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In 2012, Noa Santos created Homepolish to shake up interior design. Santos aimed to invigorate the industry—once seen as an unapproachable market—with a sense of ease, personalization, and trust. Bridging the gap on both sides to ensure that the connection is a perfect match, Homepolish is a two-sided interior design firm that handles business for both clients and “pros”—professionals like designers, contractors, and architects. With over 10,000 designed spaces and 500 designers across the nation, the brand also assigns a dedicated Customer Success manager to ensure quality results, ensuring a “Happiness Guarantee.”
Surrounded by glass walls and tall plants at the Homepolish headquarters, Whitewall sat down with Santos to talk about interior design and fads, and which ones he’s excited to see come and go.
WHITEWALL: Why did you start Homepolish? What was the idea behind it?
NOA SANTOS: When I first started Homepolish, the idea was that there is such a wealth of design talents available that really have no other choice but to either go into a firm, where you’re executing someone else’s vision with no ownership to that work after you leave, or start your own company. You are someone that is creatively trained and then suddenly you are forced into the role of being a business operator. So not only are you not trained in those skills, but do you even want to do those things?
On one side, there was this wealth of emerging talent, and on the other side there were people who if you asked question, “When you get home after work, are you excited by what you see?” most would say no. That is crazy. There was this disconnect for me, so that’s why we started Homepolish.
WW: So, what is a good piece or room to start with?
NS: They both stem from the same question I always ask: “How do you want to live in the space?” Then, “What is most important to me?” If you’re someone who loves to watch movies, then I’d say think about that second bedroom as a guest bedroom as a movie room. And if I could put a guest in it, there’d be a pull-out sofa (which would be the difference instead of having a guest bed). That question would then tell you that you should start on the TV room, and then the first piece that you’d think about would be the sofa. You could approach it in a functional direction, or alternatively, you could approach it by what you love most about a space or an item.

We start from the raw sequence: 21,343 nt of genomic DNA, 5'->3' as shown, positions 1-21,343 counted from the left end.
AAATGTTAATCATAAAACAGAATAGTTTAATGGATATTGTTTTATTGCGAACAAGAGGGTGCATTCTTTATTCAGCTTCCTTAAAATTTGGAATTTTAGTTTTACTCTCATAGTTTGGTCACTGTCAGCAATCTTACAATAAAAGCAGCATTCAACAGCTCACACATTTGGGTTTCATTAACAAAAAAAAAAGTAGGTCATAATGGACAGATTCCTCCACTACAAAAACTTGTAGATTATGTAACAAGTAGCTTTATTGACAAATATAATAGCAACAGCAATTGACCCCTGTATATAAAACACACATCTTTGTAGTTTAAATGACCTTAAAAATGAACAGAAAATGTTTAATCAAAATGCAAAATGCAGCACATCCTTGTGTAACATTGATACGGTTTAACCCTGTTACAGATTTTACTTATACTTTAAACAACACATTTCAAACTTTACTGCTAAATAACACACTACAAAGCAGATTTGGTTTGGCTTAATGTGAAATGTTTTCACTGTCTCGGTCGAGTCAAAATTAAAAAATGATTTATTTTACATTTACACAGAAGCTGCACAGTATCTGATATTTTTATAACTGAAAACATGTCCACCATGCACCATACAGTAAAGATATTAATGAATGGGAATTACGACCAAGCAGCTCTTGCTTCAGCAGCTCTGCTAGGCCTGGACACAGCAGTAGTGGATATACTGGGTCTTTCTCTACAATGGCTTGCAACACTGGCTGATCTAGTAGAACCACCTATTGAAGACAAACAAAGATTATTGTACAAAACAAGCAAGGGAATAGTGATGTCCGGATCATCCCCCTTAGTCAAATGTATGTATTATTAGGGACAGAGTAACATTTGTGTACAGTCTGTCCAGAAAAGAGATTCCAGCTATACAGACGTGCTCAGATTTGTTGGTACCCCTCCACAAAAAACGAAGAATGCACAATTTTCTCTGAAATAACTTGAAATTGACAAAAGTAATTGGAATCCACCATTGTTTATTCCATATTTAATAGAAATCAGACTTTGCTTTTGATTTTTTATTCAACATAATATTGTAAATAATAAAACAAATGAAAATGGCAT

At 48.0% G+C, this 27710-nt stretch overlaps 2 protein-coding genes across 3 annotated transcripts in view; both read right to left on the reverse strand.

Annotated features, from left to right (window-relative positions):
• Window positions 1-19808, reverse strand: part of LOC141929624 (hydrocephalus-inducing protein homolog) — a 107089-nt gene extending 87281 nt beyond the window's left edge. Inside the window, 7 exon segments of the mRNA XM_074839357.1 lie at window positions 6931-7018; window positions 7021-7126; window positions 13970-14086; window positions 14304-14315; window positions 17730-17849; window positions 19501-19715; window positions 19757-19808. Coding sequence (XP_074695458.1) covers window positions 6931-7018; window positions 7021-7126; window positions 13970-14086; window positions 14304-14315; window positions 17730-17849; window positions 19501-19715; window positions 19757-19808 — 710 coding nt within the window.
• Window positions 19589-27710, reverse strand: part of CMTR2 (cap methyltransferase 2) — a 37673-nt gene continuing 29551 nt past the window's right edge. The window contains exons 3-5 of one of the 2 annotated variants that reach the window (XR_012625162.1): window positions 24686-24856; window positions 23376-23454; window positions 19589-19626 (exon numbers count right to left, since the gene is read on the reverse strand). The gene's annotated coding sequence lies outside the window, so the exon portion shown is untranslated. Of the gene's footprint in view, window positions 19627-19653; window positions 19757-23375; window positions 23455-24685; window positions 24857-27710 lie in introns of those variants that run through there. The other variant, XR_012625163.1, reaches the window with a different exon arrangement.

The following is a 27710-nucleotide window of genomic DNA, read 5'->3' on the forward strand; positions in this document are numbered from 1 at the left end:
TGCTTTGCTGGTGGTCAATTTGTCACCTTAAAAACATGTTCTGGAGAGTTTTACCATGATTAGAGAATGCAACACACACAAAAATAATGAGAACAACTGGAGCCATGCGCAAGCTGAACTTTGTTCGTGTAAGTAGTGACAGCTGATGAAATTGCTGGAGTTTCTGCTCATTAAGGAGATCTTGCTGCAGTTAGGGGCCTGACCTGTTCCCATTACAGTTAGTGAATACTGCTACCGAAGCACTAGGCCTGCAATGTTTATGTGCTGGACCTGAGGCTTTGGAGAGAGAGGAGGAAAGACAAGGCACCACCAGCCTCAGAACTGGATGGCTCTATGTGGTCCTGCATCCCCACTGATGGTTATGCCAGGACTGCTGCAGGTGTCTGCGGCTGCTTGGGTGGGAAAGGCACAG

We’ve had clients where they’re obsessed with their art collection, and that was an amazing place to start. What do you love about it? What can we stylistically obtain from that and bring into your home? Having those anchor points—and a passionate response about something, whether form or function—is really important. It drives decisions, and it’s nice to have constraints.
WW: Tell us a bit about home trends. Do the presence or lack of trends affect your demand?
NS: Individual style trends don’t affect the demand, but what is a really good trend that we’re seeing that affects the demand is people feeling empowered to craft spaces that they love. People are now feeling empowered with how much information about the home space is out there.
The very large trend across the board is that people are interested in their homes—if for no other reason than that people are now able to see into your home. I think it’s great, because with taking pride in your home, just like your wardrobe, it elicits this social aspect where it’s almost as common to be invited to someone’s home for a cocktail as it is to be invited to a bar, which I love and love doing myself. If you invite me over to your home for a cocktail, I learn so much more about you just by what’s in the space.
WW: What is a must-have piece for a home?
NS: Thoughtful lighting. And that’s different for different spaces. With most spaces, what it means is dimmers. They’re so easy to put in and they’re so inexpensive. Philips also launched their “Hue” collection, where you can dim it and change colors, and control from your phone. Lighting, even though it’s a must-have, is simultaneously and ironically one of the hardest things to do. Few people have learned about it. When you walk into a space, good lighting is something you don’t notice right away. Because you need to take your apartment from day to night, and the lighting should be completely different, you can hack it. There should be depth to a space. You never want equal lighting.
WW: You recently got married to your husband, Ross, in Hawaii at Haiku Mill. Tell us a bit about the design elements that made your day special.
NS: Green was it. The venue, the plants, the decor, the guests, even our own suits were all chosen to highlight what was the obvious color choice. We chose gold tones and warm whites because they receded nicely into the background and allowed the flowers and foliage to shine. Chandeliers were a must because we wanted the entire space washed in a soft glow that changed as the spaces were taken from cocktail hour to ceremony to dinner, and as the guests explored all corners of the mill. When you have a venue as rich in history and as old as Haiku Mill, it takes on a life of its own and, honestly, made our job that much easier.